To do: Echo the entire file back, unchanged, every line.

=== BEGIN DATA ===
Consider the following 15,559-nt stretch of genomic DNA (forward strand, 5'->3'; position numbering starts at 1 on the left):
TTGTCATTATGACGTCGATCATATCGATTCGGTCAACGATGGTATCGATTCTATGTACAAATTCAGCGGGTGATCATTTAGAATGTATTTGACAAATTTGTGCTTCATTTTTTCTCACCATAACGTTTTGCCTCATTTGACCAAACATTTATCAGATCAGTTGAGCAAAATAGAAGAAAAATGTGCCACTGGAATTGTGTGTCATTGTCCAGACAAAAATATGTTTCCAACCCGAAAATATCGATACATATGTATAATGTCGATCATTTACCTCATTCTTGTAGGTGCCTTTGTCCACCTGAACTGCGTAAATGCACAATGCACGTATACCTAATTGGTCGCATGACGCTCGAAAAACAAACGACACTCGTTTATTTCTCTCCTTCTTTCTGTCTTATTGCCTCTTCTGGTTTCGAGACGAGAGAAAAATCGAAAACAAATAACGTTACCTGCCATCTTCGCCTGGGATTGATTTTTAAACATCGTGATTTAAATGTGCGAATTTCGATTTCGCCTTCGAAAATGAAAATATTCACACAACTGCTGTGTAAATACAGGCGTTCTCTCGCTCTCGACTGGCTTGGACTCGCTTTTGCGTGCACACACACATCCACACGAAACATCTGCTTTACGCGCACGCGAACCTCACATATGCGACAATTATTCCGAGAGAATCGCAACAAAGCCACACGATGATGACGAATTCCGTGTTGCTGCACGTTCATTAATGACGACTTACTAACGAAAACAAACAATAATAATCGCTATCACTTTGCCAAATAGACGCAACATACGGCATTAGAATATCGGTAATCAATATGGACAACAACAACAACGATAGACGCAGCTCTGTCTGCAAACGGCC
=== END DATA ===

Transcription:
Consider the following 15,559-nt stretch of genomic DNA (forward strand, 5'->3'; position numbering starts at 1 on the left):
TTGTCATTATGACGTCGATCATATCGATTCGGTCAACGATGGTATCGATTCTATGTACAAATTCAGCGGGTGATCATTTAGAATGTATTTGACAAATTTGTGCTTCATTTTTTCTCACCATAACGTTTTGCCTCATTTGACCAAACATTTATCAGATCAGTTGAGCAAAATAGAAGAAAAATGTGCCACTGGAATTGTGTGTCATTGTCCAGACAAAAATATGTTTCCAACCCGAAAATATCGATACATATGTATAATGTCGATCATTTACCTCATTCTTGTAGGTGCCTTTGTCCACCTGAACTGCGTAAATGCACAATGCACGTATACCTAATTGGTCGCATGACGCTCGAAAAACAAACGACACTCGTTTATTTCTCTCCTTCTTTCTGTCTTATTGCCTCTTCTGGTTTCGAGACGAGAGAAAAATCGAAAACAAATAACGTTACCTGCCATCTTCGCCTGGGATTGATTTTTAAACATCGTGATTTAAATGTGCGAATTTCGATTTCGCCTTCGAAAATGAAAATATTCACACAACTGCTGTGTAAATACAGGCGTTCTCTCGCTCTCGACTGGCTTGGACTCGCTTTTGCGTGCACACACACATCCACACGAAACATCTGCTTTACGCGCACGCGAACCTCACATATGCGACAATTATTCCGAGAGAATCGCAACAAAGCCACACGATGATGACGAATTCCGTGTTGCTGCACGTTCATTAATGACGACTTACTAACGAAAACAAACAATAATAATCGCTATCACTTTGCCAAATAGACGCAACATACGGCATTAGAATATCGGTAATCAATATGGACAACAACAACAACGATAGACGCAGCTCTGTCTGCAAACGGCC